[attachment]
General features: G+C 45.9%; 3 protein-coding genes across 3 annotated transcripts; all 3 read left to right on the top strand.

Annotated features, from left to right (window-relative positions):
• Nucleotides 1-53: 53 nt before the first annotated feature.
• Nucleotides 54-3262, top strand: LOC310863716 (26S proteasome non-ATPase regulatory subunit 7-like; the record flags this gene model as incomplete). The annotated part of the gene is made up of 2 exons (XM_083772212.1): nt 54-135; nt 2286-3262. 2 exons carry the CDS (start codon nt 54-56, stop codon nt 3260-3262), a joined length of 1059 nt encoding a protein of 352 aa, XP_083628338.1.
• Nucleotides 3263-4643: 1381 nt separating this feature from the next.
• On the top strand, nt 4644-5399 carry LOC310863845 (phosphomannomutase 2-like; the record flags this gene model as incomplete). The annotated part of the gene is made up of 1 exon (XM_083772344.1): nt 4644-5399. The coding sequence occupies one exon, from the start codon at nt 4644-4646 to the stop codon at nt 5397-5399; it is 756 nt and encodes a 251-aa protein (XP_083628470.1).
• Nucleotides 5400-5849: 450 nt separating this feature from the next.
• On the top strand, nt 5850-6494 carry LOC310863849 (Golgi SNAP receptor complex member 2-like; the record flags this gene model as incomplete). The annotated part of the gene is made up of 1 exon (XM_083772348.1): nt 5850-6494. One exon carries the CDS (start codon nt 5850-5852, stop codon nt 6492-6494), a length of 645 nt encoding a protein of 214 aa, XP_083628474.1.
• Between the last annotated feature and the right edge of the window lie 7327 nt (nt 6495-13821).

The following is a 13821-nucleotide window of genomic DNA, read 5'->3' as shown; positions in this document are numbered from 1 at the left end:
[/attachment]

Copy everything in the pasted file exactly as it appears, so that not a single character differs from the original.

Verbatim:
General features: G+C 45.9%; 3 protein-coding genes across 3 annotated transcripts; all 3 read left to right on the top strand.

Annotated features, from left to right (window-relative positions):
• Nucleotides 1-53: 53 nt before the first annotated feature.
• Nucleotides 54-3262, top strand: LOC310863716 (26S proteasome non-ATPase regulatory subunit 7-like; the record flags this gene model as incomplete). The annotated part of the gene is made up of 2 exons (XM_083772212.1): nt 54-135; nt 2286-3262. 2 exons carry the CDS (start codon nt 54-56, stop codon nt 3260-3262), a joined length of 1059 nt encoding a protein of 352 aa, XP_083628338.1.
• Nucleotides 3263-4643: 1381 nt separating this feature from the next.
• On the top strand, nt 4644-5399 carry LOC310863845 (phosphomannomutase 2-like; the record flags this gene model as incomplete). The annotated part of the gene is made up of 1 exon (XM_083772344.1): nt 4644-5399. The coding sequence occupies one exon, from the start codon at nt 4644-4646 to the stop codon at nt 5397-5399; it is 756 nt and encodes a 251-aa protein (XP_083628470.1).
• Nucleotides 5400-5849: 450 nt separating this feature from the next.
• On the top strand, nt 5850-6494 carry LOC310863849 (Golgi SNAP receptor complex member 2-like; the record flags this gene model as incomplete). The annotated part of the gene is made up of 1 exon (XM_083772348.1): nt 5850-6494. One exon carries the CDS (start codon nt 5850-5852, stop codon nt 6492-6494), a length of 645 nt encoding a protein of 214 aa, XP_083628474.1.
• Between the last annotated feature and the right edge of the window lie 7327 nt (nt 6495-13821).

The following is a 13821-nucleotide window of genomic DNA, read 5'->3' as shown; positions in this document are numbered from 1 at the left end: